Born at Stratford le Bow, London, 19 September 1605 (according to D.N.B., 29 September 1609), eldest son of Dr. William Gouge. He was educated at Eton and King's College, Cambridge, where he was admitted 16 August 1625, graduated, and was elected Fellow, 16 August 1628. He took orders in 1634, and left Cambridge in 1635. During that year, he was appointed rector of Coulsdon, Surrey, and remained there until 1638 when he received the living of S. Sepulchre's, London. In 1639, he married Anne, daughter of Sir Robert Darcy.
In his London parish he regularly catechized the aged and the poor, and once a week distributed money among them, but changed the day in order to encourage constant attendance. In 1662, owing to his disagreement with the Act of Conformity, he was ejected from his living, and during 1662-71, with some other friends, raised a considerable sum of money to relieve the most needy of London's ejected clergy. In 1671 he read the life of Joseph Alleine, the nonconformist minister of Taunton whose purpose (interrupted by death) had been to evangelize Wales. Gouge determined to carry out his designs. He visited Wales, founded a number of schools, and became associated with Stephen Hughes in the distribution of Welsh books. To carry out his work, he appealed for subscriptions throughout England and Wales, and in 1674, a ‘trust’ was organized which was supported by the chief religious leaders of the time. The schools, which ultimately reached a total of about 300, were set up ‘to teach the poor Welsh children to read and write English, cast Accompts and repeat the Catechism.’ Many books were translated into Welsh for the use of the older people, including some of Gouge's own works, and in 1677, an octavo edition of the Welsh Bible, edited by Stephen Hughes, was published.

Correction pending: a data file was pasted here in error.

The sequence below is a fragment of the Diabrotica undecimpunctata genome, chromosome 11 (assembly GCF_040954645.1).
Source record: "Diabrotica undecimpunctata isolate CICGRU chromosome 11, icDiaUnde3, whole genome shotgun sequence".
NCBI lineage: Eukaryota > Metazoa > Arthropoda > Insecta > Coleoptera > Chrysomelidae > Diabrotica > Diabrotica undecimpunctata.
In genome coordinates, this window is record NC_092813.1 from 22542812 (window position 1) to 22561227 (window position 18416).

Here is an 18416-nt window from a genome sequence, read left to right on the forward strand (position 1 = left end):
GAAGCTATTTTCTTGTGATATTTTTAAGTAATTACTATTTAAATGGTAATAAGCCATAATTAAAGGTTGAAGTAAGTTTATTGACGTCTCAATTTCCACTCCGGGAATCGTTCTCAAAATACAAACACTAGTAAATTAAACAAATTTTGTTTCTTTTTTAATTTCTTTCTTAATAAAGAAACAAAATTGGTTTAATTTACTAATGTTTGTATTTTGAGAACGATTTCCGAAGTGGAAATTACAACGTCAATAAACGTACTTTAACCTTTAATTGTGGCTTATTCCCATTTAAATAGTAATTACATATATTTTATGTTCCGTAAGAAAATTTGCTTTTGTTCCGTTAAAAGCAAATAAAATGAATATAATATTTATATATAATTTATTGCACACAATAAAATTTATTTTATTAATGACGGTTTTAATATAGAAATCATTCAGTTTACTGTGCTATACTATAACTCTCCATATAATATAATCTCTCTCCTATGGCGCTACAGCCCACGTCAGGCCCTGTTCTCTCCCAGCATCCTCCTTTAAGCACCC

When Gouge d., 29 October 1681, the schools came to an end, but the distribution of Welsh literature was continued for some time. The money left in the Welsh trust was used to found charity schools in London and the trust may be considered the pattern of the voluntary societies for the education of the poor in the 18th century.
Published date: 1959
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